Lopinavir/ritonavir: women versus men

Polly Clayden, HIV i-Base

Lopinavir/ritonavir (LPV/r) is used frequently in pregnancy and in second line regimens in resource limited settings.

An FDA meta-analysis showed that women made up only 21% of overall participants in phase 2-4 HIV studies from 2000-2006. LPV/r (Kaletra) was approved in 2005.

The originator manufacturer, Abbott, performed a meta-analysis from company data to provide some information on the efficacy, safety and tolerability of LPV/r in women compared to men.

Ashwaq Hermes presented findings from this analysis of seven randomised controlled trials that met the following inclusion criteria: prospective adult trials using the standard dose as part of a three drug regimen with available data to 48 weeks on viral load, CD4, adverse events and discontinuation rates.

The investigation included 2022 trial participants. Of these, 492 were women (286 treatment naive and 206 experienced) and 1530 were men (1137 naive and 393 experienced).

Treatment naive women, treatment naive men and treatment-experienced women were all younger, having mean ages of 39.2, 38.2 and 38.7 years respectively, than treatment-experienced men, who had a mean age of 41.6 years. White participants made up a greater proportion of both groups of men compared to women, 76.4 vs 48.3 and 58.5 vs 37.9, in the treatment naive and experienced groups respectively. More treatment-experienced men had a CD4 count of <50 cells/mm3 at baseline, 12.6 vs 5.8. All comparisons p<0.05.

Intent-to-treat analysis revealed similar proportions of women and men with viral load <50 copies/mL at 48 weeks: 69 vs 74% in treatment naive women and men, p=0.73, and 52 vs 57% in experienced women and men, p=0.3. Mean increases in CD4 count from baseline were also similar between sexes at 48 weeks: 209 vs 200 cells/mm3 in naive women and men, p=0.42 and 138 vs 123 cells/mm3 in experienced, p=0.253.

Incidence of moderate to severe adverse events also did not differ greatly overall between sexes: 34.3 vs 34.9% in treatment naive women and men, p=0.89, and 28.2 vs 25.4% in experienced women and men, p=0.495. Although there was a significant increase in the incidence vomiting, 6.6 vs 2.4%, and dyspepsia, 2.3 vs 0.7%, in naive women compared to men, both p<0.05. Laboratory abnormalities were again similar overall, but with a greater incidence of raised triglycerides (>750 mg/dL) in 7.2 vs 1.4% in treatment-naive and 7.6 vs 2.0% in treatment-experienced men vs women, respectively (both p<0.05).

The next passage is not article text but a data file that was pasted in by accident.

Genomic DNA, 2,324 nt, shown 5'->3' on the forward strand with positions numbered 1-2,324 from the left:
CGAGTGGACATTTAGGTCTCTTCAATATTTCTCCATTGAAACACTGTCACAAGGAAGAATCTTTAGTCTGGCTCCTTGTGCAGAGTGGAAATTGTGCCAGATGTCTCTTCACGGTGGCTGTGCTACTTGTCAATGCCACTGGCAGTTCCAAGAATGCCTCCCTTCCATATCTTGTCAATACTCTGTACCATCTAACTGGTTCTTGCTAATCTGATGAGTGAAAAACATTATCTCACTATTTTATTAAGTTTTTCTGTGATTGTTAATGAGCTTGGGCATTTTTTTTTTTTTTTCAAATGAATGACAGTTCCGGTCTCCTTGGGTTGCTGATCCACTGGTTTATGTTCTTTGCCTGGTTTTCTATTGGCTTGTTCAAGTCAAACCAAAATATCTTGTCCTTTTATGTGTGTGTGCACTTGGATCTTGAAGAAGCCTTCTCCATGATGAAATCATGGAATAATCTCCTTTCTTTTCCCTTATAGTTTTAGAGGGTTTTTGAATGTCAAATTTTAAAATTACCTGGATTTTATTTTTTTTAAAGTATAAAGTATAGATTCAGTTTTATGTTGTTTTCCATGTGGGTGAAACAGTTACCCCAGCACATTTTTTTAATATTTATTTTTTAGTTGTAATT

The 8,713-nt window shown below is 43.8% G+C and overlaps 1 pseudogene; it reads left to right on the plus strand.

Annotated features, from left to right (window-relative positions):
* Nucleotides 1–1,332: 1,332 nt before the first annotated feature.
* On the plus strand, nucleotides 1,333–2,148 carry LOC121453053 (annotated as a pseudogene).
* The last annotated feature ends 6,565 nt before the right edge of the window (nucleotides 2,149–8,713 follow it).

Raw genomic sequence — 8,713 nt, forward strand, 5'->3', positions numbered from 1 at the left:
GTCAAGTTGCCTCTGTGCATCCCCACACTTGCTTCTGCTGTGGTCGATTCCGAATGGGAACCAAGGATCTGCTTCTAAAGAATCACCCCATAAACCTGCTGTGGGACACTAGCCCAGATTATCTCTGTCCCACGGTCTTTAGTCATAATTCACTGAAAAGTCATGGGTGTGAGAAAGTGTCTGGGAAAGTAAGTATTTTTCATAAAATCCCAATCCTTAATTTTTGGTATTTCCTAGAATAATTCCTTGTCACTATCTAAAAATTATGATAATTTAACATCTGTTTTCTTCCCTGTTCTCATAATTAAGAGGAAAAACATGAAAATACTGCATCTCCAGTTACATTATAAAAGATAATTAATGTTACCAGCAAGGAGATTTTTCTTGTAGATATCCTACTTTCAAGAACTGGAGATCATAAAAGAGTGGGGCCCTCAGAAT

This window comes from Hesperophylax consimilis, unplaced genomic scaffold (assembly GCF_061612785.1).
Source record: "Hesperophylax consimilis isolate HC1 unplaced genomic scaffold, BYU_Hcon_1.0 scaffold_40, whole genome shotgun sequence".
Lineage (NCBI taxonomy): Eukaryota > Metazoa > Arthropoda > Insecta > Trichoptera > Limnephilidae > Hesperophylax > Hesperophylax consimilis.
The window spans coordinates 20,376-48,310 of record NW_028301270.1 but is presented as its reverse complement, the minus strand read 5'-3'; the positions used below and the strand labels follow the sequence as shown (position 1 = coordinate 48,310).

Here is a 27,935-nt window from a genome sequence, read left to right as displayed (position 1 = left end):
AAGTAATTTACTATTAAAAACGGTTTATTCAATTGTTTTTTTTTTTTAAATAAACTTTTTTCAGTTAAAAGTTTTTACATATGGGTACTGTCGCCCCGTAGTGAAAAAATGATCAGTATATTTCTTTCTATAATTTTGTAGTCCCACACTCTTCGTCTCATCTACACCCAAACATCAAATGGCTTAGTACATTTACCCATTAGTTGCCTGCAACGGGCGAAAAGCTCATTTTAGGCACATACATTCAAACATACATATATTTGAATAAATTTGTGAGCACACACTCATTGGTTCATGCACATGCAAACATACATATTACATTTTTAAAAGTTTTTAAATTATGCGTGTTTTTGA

When the investigators looked at overall rates of discontinuation of treatment for any reason, they found that these were greater in treatment-naive women compared to men, 21.7 vs 15.4%, p=0.013. Lost to follow up made up a high proportion of this group, 8.7 vs 4.1%, of women compared to men, p=0.004.

Among experienced women and men, the overall rates of discontinuation were similar: 23.8 vs 21.9%, p=0.608.

Discontinuation due to adverse events was greater in treatment naive women compared to men: 8.7 vs 5.2%, p=0.034. However, these rates were similar among the treatment experienced group: 7.8 vs 4.6% of women compared to men, p=0.136.

Dr Hermes noted that the older gel formulation was used in the treatment naive trials whereas the tablet formulation was used in the trial of treatment-experienced patients.

The investigators concluded that this analysis revealed no substantial overall differences between women and men with regards to efficacy, safety and tolerability. They are continuing their evaluation of these data.


Overall this meta-analysis of seven randomised controlled studies including 492 women and 1530 men did not find significant differences in virological or immunological response or overall incidence of adverse events.

Although there are always difficulties with interpretation with any post hoc analysis it seems a good idea for companies to look at their own data in this way.


Hermes A et al. Efficacy, safety and tolerability of lopinavir/ritonavir in HIV-infected women: results of a meta-analysis of 7 prospective, randomised clinical trials through 48 weeks. 1st International Workshop on HIV and Women. 10–11 January 2011, Washington. Oral abstract O_17.

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